FIG. 7 is a block flow diagram depicting a simple version of an inventive wine must transport method 200. In a “provide separator” 202 operation a cyclonic separator, such as the vacuum chamber 20. is either construction (as in the embodiment of the wine must pump 10 described herein) or else purchased from one of the manufacturers who provide these. In a “provide depository” operation 204 a depository, such as the depository 22, is provided under the separator to receive wine product which has separated to the bottom of the separator. In a “provide pressure valve” operation 206, a device for allowing the wine product to move from the separator to the depository, such as the example of the rotary valve type pressure valve 26 described herein, is placed between the separator and the depository. In a “provide vacuum” operation 208 vacuum, or a means for producing vacuum, is provided to the separator for drawing product thereinto. In a “provide forced air” operation 210 forced air, or a means for providing forced air, is applied to wine product falling from the depository to remove the wine product from the inventive wine must pump 10 or equivalent.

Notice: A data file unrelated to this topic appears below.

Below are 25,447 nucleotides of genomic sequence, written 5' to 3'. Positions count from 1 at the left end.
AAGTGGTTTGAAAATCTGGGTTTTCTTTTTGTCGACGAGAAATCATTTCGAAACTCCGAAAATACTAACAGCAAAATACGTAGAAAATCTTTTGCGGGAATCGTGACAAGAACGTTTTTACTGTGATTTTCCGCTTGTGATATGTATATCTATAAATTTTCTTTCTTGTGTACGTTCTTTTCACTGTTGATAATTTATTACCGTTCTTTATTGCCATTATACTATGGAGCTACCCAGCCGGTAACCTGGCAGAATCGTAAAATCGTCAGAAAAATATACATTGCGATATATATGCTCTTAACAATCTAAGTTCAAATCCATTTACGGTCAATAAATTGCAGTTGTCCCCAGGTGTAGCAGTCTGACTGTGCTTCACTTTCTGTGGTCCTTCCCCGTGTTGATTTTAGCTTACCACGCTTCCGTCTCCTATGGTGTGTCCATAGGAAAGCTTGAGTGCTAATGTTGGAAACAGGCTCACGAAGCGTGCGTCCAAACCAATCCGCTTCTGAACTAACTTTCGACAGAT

FIG. 8 is a flow diagram summarizing a method 300 for moving product according to one aspect of the present invention. In a first step 302 and air/product mixture is drawin into a chamber via vacuum. Next, in a second step 304, air from the mixture is drawn out of the chamber via vacuum. Then, in a third step 306, the product is pushed from the chamber via air. As used herein, the term air should be interpreted broadly to include any mixture of gasses present in the product environment.